YEARENDER: Mars in sight at the end of a turbulent year in space
By Wolfgang Jung, Andreas Landwehr and Marco Mierke Dec 27, 2011, 10:10 GMT
Moscow/Beijing/Washington - Fifty years after the flight of the first man into space, the three major space powers - the United States, Russia and China - have entered an era in which cooperation is more important than ever.
2011 saw the US space shuttle fleet retired after three decades, as well as successes and failures for Russia and the rise of China as a new star in the heavens. Europeans also took part in the spectacular simulation Mars 500 in Moscow.
Milestones looming in 2012 include a US next-generation rover scheduled to land in August on Mars, and China starting to build its own space station. Russia remains the sole transporter of astronauts to the International Space Station, while the US will move toward planned for commercial spaceflight with firm Space X expected to make its first unmanned test flight to the ISS.
2011 began for Moscow with celebrations of the 50th anniversary of Yuri Gagarin's pioneering 1961 flight, but went downhill as a satellite was lost and a cargo rocket unexpectedly crashed.
Finally, the Phobos-Grunt Mars mission ended in failure. After 15 years of planning, Russia had hoped to begin a new era in interplanetary exploration, but the 160.6-million-dollar satellite failed to make it out of Earth orbit.
The Russian space agency Roscosmos could take some consolation from its new, higher profile role as sole provider of rides for international astronauts to the ISS on Soyuz space capsules.
Since the US spacecraft Atlantis completed the final shuttle flight in July, the United States has had no vehicle of its own to transport astronauts. Charles Bolden, head of the US space agency NASA, tried to put the best face on it, saying a great future lay ahead.
'Contrary to popular belief, this has been an incredible year for NASA,' Bolden told the US Congress in November.
In addition to completing construction on the International Space Station, plans were laid for world-changing missions, he said, with a human mission to an asteroid by 2025 and to Mars 10 years later. Both projects are enthusiastically backed by US President Barack Obama.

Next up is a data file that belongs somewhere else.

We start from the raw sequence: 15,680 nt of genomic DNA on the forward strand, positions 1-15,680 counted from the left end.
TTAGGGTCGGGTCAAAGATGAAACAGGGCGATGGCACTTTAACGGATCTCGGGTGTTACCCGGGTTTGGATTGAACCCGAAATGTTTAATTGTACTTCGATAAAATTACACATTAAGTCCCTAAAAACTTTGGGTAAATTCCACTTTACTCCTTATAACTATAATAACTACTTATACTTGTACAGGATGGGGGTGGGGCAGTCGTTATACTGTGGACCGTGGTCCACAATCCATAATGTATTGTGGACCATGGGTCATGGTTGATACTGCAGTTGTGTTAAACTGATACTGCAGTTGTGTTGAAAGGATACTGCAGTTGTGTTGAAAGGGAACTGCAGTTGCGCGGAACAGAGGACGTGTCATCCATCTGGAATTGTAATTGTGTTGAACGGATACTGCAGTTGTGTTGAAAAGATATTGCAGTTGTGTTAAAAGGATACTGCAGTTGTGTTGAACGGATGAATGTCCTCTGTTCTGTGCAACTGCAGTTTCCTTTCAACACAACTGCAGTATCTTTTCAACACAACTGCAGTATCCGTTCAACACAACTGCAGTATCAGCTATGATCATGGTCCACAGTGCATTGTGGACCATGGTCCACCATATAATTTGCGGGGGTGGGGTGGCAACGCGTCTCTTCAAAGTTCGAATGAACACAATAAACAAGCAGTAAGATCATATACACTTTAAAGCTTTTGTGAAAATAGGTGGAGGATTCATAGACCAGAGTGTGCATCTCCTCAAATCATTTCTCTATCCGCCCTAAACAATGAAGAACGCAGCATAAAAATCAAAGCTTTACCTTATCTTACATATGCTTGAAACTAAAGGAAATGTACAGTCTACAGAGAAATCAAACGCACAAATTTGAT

The largest rocket in NASA history has started to take shape, as well as a new space capsule to carry six astronauts. Unmanned test flights are to start in 2014.
But it's not certain whether NASA will get the annual 3 billion dollars in development costs. And the missions are not uncontroversial. No one at NASA knows for sure how experts can develop the complicated technology to land on an asteroid in only 14 years, the Washington Post wrote.
Nor is it clear which asteroid is even the target. NASA faces a heavy workload in 2012.
China made decisive steps in 2011 toward building its own space station, with its first experimental docking test on the orbiting Tiangong 1 (Heavens' Palace). The space station is to be finished by 2020.
China's unmanned spaceship Shenzhou 8 (Magic Ship) docked twice at Tiangong 1 in November. China cooperated with Germany in space, using a German laboratory facility Simbox on Shenzhou 8, in which the side effects of weightlessness on organisms are to be studied.
With its successful docking experience, China has joined the large space-travelling nations United States and Russia, which have commanded the technology for four decades. The world's second-largest economy has ambitious plans: If the space station is built as planned, China will be the only nation with a steadily-occupied space presence by 2020.
The young space-faring nation is building a satellite-based global navigation system and plans to send spaceships to the moon and into deep space, for which powerful rockets are being developed. Experts say that China could harvest extensive political capital out of its space programme. Domestically, the communist leadership can bask in the success of its space programme while earning strategic merits on the foreign-policy front.
Forty-two years after the first moon landing, Mars has advanced as the next goal for human space travel. There is hope that the first flight to the red planet could occur as early as the 2030s, says Johann-Dietrich Woerner, head of Germany's space programme. But such an ambitious project is only imaginable with intense international cooperation, he says.